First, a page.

After a time, seeking the opportunity to obtain free land he came into Grant County and entered a homestead on the Cimarron River. For seven years he remained there, proved up, and did cattle ranching on the shares. For his first home he secured an abandoned pioneer schoolhouse, and was its sole owner and occupant, a bachelor, all the time he remained there. Later he sold his claim and engaged in the livery business at Santa Fe. While on his claim Mr. Priest accumulated a bunch of cattle, and had some of the most eventful experiences of his Kansas career. One time he ran out of corn in the midst of severe winter weather, when the prairies were deep under the snow. He managed to get word to his father at Garden City to send him a load of corn, but it was two days in coming. The 2,200 pounds cost him $1 a hundred, while the charge for hauling it fifty miles was $28.90. The total cost almost outrivaled the price of corn today, but the cost was negligible compared with the value of saving his cattle, some of which had already begun "to tail." One other time he experienced feed shortage. That was in the dead of winter and he traveled the forty-two miles to Plains for a supply of oil cake. The cake had not yet arrived at the station, and he had to remain away two days. The load was not on the wagon until the sun was behind the horizon, and he was cautioned not to undertake the journey at night through the bitter cold and the deep snow. However, he knew that the cattle were hungry and that his wife was at home alone, and he started away, walking almost the entire distance to keep himself from freezing and arrived at the farm just at daybreak.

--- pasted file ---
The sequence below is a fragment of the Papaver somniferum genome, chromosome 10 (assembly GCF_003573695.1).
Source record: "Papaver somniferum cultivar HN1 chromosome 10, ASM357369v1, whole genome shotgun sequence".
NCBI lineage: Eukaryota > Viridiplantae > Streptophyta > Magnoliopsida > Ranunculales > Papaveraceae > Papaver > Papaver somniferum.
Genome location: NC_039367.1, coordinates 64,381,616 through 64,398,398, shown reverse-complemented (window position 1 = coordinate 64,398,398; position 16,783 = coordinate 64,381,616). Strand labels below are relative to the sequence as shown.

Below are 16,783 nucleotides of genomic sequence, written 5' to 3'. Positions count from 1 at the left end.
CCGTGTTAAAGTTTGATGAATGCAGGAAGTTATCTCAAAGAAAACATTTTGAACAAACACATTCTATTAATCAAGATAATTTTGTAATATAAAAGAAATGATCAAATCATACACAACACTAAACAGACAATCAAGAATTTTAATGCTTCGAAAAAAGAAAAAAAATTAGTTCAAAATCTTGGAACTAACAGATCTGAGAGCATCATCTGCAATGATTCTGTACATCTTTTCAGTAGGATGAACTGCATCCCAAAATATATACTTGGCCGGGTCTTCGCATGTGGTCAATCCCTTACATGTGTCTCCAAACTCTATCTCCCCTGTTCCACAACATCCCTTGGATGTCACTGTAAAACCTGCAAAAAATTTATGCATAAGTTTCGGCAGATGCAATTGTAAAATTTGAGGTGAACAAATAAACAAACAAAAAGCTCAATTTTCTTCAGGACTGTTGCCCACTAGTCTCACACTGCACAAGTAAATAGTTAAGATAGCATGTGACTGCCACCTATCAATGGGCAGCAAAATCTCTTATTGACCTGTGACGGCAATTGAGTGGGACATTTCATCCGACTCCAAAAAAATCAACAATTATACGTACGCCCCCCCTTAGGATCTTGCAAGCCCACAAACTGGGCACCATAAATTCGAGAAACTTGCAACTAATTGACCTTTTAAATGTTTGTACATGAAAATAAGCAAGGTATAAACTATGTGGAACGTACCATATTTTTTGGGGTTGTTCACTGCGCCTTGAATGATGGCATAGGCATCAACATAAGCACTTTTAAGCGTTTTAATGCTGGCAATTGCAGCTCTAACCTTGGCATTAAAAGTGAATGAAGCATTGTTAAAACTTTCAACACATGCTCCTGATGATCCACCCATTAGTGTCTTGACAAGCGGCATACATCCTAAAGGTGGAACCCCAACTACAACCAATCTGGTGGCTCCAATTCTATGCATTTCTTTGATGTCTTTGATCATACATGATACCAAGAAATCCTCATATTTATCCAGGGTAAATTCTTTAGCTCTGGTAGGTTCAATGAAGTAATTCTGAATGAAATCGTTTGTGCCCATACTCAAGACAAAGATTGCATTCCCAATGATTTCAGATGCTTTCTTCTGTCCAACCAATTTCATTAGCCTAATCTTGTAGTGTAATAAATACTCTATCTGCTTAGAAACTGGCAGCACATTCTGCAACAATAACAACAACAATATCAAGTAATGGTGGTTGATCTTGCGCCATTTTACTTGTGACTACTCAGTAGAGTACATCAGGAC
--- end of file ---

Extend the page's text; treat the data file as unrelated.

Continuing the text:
Mr. Priest's experience as a liveryman in Santa Fe continued eighteen months. It was a profitable business, and he got out of it before the automobile became a serious competitor. As a speculation he bought up some horses, made a further profit from them, and then removed to his present locality and bought the southeast quarter of section 4, township 30, range 35. In this locality, near Lawson, he has had his home ever since. It is a farm and small ranch, and his stock graze on the limited open range. His success represents the gradual accumulation of a number of successive years keeping cows, hogs and a few horses. The chief source of revenue during the summer months is eggs and cream, and in the fall and winter he markets some seed and a few steers and hogs.

Mr. Priest cast his first vote for the republican ticket at Greencastle, Indiana. He has never been much of a politician, but has interested himself in local affairs, and while living in Haskell County was a county commissioner and is now clerk of Sullivan Township in Grant County and has been treasurer of school district No. 4 ever since locating here. His wife encourages church work, teaches in the community Sunday school and is a contributor to the religious activities of the locality.

In Haskell County, Kansas, August 20, 1902, Mr. Priest married Miss Cora Snavely, daughter of Judge Jacob and Mary A. (Lewis) Snavely, Her father was a pioneer of Haskell County, a veteran of the Civil war, and he and his wife reared eight children. Mr. and Mrs. Priest have no children of their own, but have brought up in their home Frances Lucas, who is still part of the family circle.


Transcribed from A Standard History of Kansas and Kansans, written and compiled by William E. Connelley, Secretary of the Kansas State Historical Society, Topeka. [Revised ed.] Chicago: Lewis Publishing Co., 1919, c1918. 5 v. (xlviii, 2530 p., [155] leaves of plates): ill., maps (some fold.), ports.; 27 cm.

Volume 4 - Table of Contents